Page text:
In the real estate world, there are usually two parties that need to be connected. Buyers looking for their dream homes, and sellers looking for buyers who love their homes.
If you belong to one of these parties, you’ve come to the right place.
In real estate, buyers and sellers are looking to find each other. Once they find each other, they need to agree on a price for a property and sign a purchase agreement.
There is one key difference between buyers and sellers: Buyers want the lowest purchase price possible but still get the house of their dreams. Sellers want the highest sale price possible without taking too long to get their homes sold.
Seller credits are an excellent way for home buyers and sellers to reach an agreement on a deal and get to closing time. Especially if they’re not that far apart in price.
What Are Seller Credits?
Seller credits are closing costs that the seller has agreed to pay.
When the seller offers to cover closing costs, they might sell their home a little quicker. It can also be just the incentive needed to entice buyers to make an offer. In this article, we’ll look at different times when offering seller credits can help to get a deal done.
Seller Credits Help Offset The Cost Of Buying A Home
Buying a home is probably the largest single purchase any of us will make in our lifetime. But if you think property prices are high, this is only part of the story!
Most of us will get a mortgage to finance the purchase. But even if a bank is going to front most of it, a buyer still needs to bring a large amount of money to the table!
- Down payment. To qualify for a mortgage, buyers are required to put in some of their own money. A down payment can be between 3% and 20% of the price of the home. Mortgage lenders want to know you have skin in the game!
- Loan origination costs. There are various lender fees you’ll need to pay. These typically include an application fee, an underwriting fee, and a processing fee. In addition, you might pay “points” to get a lower mortgage interest rate.
- Buyer’s closing costs. During the home-buying process, buyers will need to pay for a range of services and costs. Closing costs include title insurance, home inspection fees, recording fees, appraisal fees, attorney fees, and much more!
For every $100,000 you spend on a home, you will need a down payment of between $3,000 and $20,000. In addition, closing costs will run you between 2% to 6% of the home’s value. This is another $2,000 to $6,000 for every $100,000 of the purchase price. Naturally, a buyer wants to reduce their out of pocket costs.
When To Offer Seller Credits?
Seller’s credits won’t be offered on every deal in every real estate market.
In a strong seller’s market, sellers do not need to offer seller credits. In this housing market, buyers will be competing with each other to buy a property. There may be multiple offers on each home with buyers trying to outbid the next. During a seller’s market, sellers don’t need to offer seller concessions to get their property sold.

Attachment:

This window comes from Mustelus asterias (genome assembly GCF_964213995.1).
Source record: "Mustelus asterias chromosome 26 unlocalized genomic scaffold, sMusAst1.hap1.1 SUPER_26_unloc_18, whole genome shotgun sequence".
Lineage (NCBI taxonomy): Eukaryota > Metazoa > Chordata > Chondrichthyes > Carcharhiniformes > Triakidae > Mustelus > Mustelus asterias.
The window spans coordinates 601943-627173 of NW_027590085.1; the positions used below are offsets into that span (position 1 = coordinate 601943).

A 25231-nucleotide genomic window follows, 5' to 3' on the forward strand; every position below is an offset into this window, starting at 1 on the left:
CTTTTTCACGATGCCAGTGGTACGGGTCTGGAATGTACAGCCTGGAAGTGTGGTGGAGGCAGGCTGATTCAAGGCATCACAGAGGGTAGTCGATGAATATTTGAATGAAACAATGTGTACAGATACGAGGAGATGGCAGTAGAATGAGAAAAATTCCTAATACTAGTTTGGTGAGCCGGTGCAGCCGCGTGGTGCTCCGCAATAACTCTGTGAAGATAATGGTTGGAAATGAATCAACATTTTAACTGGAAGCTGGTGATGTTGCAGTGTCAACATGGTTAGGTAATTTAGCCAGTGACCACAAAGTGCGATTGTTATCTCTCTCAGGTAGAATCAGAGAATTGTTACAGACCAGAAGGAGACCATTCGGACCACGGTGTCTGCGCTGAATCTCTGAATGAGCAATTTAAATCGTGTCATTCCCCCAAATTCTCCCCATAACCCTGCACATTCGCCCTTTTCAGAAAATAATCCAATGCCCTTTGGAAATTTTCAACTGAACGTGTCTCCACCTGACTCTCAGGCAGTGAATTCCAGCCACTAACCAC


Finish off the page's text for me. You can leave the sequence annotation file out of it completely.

>> AGENT ANSWERS: How much of the selling price do I get?
So, when are sellers likely to offer sales concessions in the form of seller credits? The following three circumstances make it more likely:
During A Buyer’s Market
When the real estate market softens, sellers aren’t in the driver’s seat anymore. This is called a buyer’s market. Typically, it’s called a buyer’s market when there are more properties for sale than there are buyers. This could happen during a recession, or when unemployment is high.
Currently, rising interest rates are making it harder for buyers to qualify for mortgages. When sellers are struggling to get their homes sold, seller credits can be a good idea.
Low Demand For The Home
The level of demand for the home is another reason a seller may need to offer incentives. If the house has a bad location or is in poor condition, a seller may need to discount the price of their home, or also seller credits.
Urgency To Sell
Some sellers may be in no rush to sell, and it doesn’t matter how long their house sits on the market. For example, if they are downsizing after the kids leave home, they probably don’t need to rush to move. On the other hand, a seller may need to relocate quickly to start a new job, and they can’t wait to sell. A seller may also have financial difficulties making the sale of their home more urgent.
Typical Seller Credit Scenarios
We know that seller credits are there to lower the closing costs for the buyer, but seller credits don’t always look the same. In this section, we look at some typical ways that seller credits are offered and how they could be structured.
#1 An Incentive To Seal The Deal.
In its simplest form, a seller credit is a fixed amount or percentage of the closing costs. If your home has been on the market for longer than you’d like, offering to cover closing costs can help to move things along. Offering seller credit shows buyers you are willing to help them out without having to budge on your asking price.